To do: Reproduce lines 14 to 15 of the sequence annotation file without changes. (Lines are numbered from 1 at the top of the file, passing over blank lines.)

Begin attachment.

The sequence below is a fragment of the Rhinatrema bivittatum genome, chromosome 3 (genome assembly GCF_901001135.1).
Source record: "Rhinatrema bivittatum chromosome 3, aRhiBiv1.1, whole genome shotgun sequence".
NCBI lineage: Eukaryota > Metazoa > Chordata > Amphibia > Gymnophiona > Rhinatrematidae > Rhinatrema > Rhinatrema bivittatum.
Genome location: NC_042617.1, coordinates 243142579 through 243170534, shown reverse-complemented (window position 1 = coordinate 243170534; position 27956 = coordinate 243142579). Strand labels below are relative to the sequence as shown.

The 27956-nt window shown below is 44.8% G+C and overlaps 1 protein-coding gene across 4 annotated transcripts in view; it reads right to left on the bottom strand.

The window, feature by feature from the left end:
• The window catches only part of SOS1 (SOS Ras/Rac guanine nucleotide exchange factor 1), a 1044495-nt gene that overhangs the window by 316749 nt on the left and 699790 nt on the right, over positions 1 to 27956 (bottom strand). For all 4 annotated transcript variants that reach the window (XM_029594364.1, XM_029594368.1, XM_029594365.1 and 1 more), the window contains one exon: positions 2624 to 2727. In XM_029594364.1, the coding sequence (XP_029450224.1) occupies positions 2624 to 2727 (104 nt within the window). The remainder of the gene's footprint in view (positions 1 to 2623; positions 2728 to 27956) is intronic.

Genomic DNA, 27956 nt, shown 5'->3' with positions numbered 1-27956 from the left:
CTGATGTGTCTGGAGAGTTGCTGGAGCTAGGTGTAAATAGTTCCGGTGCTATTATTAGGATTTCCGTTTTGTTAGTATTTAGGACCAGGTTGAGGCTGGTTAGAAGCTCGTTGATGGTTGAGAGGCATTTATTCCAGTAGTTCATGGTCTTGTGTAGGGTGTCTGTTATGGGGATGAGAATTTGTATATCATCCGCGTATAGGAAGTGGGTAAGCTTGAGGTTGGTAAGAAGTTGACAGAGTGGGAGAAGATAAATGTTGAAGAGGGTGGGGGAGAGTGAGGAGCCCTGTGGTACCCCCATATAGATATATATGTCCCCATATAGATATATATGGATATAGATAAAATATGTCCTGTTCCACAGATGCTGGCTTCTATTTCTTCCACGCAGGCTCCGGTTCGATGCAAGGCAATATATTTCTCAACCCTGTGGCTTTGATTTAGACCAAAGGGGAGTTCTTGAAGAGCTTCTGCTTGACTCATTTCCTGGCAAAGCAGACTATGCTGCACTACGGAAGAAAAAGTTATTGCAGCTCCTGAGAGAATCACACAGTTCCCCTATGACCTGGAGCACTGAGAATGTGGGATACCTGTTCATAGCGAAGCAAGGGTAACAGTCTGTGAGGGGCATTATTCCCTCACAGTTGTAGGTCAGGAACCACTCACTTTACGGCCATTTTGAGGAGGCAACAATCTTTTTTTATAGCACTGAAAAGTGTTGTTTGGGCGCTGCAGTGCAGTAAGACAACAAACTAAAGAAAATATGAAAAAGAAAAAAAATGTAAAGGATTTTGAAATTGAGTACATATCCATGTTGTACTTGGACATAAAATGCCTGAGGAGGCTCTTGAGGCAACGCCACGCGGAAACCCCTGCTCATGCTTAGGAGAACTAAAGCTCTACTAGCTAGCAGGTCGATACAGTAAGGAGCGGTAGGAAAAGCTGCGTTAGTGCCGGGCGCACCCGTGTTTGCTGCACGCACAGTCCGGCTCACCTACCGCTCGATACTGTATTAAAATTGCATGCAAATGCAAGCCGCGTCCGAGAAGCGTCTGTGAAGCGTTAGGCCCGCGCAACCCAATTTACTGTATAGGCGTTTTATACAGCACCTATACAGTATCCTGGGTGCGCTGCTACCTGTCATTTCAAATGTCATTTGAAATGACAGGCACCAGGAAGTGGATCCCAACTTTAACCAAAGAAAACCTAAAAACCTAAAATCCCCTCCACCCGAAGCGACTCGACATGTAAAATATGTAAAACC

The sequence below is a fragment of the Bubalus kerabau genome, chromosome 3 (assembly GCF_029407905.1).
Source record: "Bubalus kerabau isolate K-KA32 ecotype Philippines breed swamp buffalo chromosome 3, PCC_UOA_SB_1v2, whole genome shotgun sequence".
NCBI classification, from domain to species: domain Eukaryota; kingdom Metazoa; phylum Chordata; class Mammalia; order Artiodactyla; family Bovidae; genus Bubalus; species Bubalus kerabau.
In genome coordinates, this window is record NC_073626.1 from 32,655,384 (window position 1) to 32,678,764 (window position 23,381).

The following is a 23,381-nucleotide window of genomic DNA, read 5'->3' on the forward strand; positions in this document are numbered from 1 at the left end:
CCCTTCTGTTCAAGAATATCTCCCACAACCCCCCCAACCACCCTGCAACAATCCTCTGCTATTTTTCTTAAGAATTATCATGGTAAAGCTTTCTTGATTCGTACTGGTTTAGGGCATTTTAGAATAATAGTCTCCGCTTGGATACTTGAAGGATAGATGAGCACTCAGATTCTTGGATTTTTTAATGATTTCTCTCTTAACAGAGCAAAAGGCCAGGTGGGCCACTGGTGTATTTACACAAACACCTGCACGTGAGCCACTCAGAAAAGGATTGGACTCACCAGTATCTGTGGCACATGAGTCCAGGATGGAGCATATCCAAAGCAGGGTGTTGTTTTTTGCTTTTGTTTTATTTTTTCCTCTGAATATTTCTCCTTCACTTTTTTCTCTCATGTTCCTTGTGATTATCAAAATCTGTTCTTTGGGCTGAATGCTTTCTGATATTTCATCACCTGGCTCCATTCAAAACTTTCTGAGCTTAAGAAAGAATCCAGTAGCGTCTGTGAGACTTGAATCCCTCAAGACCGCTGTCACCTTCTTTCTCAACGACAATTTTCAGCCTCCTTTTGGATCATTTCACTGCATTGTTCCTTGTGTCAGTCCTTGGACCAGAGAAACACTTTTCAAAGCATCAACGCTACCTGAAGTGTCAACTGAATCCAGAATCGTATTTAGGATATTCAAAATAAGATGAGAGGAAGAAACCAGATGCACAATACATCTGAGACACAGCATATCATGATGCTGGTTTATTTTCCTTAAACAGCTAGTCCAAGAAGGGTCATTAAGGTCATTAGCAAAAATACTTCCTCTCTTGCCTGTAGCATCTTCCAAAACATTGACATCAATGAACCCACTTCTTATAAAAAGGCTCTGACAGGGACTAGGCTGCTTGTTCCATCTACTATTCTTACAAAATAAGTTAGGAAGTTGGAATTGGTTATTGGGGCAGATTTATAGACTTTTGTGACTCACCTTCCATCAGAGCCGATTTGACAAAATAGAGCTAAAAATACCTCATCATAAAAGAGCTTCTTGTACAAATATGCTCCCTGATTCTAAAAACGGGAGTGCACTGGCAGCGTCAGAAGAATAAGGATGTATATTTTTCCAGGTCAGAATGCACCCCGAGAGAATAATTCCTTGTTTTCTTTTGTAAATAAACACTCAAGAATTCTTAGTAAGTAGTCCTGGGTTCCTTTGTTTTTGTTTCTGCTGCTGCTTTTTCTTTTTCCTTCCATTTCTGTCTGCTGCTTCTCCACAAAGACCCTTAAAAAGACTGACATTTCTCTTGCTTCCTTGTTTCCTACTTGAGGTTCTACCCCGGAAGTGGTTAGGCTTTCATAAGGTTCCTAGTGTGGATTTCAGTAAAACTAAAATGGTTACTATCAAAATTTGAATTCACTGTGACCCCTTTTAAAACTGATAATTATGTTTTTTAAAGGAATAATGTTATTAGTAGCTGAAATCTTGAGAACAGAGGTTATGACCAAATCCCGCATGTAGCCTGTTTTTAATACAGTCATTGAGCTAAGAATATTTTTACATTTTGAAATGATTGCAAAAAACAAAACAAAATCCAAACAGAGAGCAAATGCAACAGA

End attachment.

The following is a 23,381-nucleotide window of genomic DNA, read 5'->3' on the forward strand; positions in this document are numbered from 1 at the left end:
CCCTTCTGTTCAAGAATATCTCCCACAACCCCCCCAACCACCCTGCAACAATCCTCTGCTATTTTTCTTAAGAATTATCATGGTAAAGCTTTCTTGATTCGTACTGGTTTAGGGCATTTTAGAATAATAGTCTCCGCTTGGATACTTGAAGGATAGATGAGCACTCAGATTCTTGGATTTTTTAATGATTTCTCTCTTAACAGAGCAAAAGGCCAGGTGGGCCACTGGTGTATTTACACAAACACCTGCACGTGAGCCACTCAGAAAAGGATTGGACTCACCAGTATCTGTGGCACATGAGTCCAGGATGGAGCATATCCAAAGCAGGGTGTTGTTTTTTGCTTTTGTTTTATTTTTTCCTCTGAATATTTCTCCTTCACTTTTTTCTCTCATGTTCCTTGTGATTATCAAAATCTGTTCTTTGGGCTGAATGCTTTCTGATATTTCATCACCTGGCTCCATTCAAAACTTTCTGAGCTTAAGAAAGAATCCAGTAGCGTCTGTGAGACTTGAATCCCTCAAGACCGCTGTCACCTTCTTTCTCAACGACAATTTTCAGCCTCCTTTTGGATCATTTCACTGCATTGTTCCTTGTGTCAGTCCTTGGACCAGAGAAACACTTTTCAAAGCATCAACGCTACCTGAAGTGTCAACTGAATCCAGAATCGTATTTAGGATATTCAAAATAAGATGAGAGGAAGAAACCAGATGCACAATACATCTGAGACACAGCATATCATGATGCTGGTTTATTTTCCTTAAACAGCTAGTCCAAGAAGGGTCATTAAGGTCATTAGCAAAAATACTTCCTCTCTTGCCTGTAGCATCTTCCAAAACATTGACATCAATGAACCCACTTCTTATAAAAAGGCTCTGACAGGGACTAGGCTGCTTGTTCCATCTACTATTCTTACAAAATAAGTTAGGAAGTTGGAATTGGTTATTGGGGCAGATTTATAGACTTTTGTGACTCACCTTCCATCAGAGCCGATTTGACAAAATAGAGCTAAAAATACCTCATCATAAAAGAGCTTCTTGTACAAATATGCTCCCTGATTCTAAAAACGGGAGTGCACTGGCAGCGTCAGAAGAATAAGGATGTATATTTTTCCAGGTCAGAATGCACCCCGAGAGAATAATTCCTTGTTTTCTTTTGTAAATAAACACTCAAGAATTCTTAGTAAGTAGTCCTGGGTTCCTTTGTTTTTGTTTCTGCTGCTGCTTTTTCTTTTTCCTTCCATTTCTGTCTGCTGCTTCTCCACAAAGACCCTTAAAAAGACTGACATTTCTCTTGCTTCCTTGTTTCCTACTTGAGGTTCTACCCCGGAAGTGGTTAGGCTTTCATAAGGTTCCTAGTGTGGATTTCAGTAAAACTAAAATGGTTACTATCAAAATTTGAATTCACTGTGACCCCTTTTAAAACTGATAATTATGTTTTTTAAAGGAATAATGTTATTAGTAGCTGAAATCTTGAGAACAGAGGTTATGACCAAATCCCGCATGTAGCCTGTTTTTAATACAGTCATTGAGCTAAGAATATTTTTACATTTTGAAATGATTGCAAAAAACAAAACAAAATCCAAACAGAGAGCAAATGCAACAGA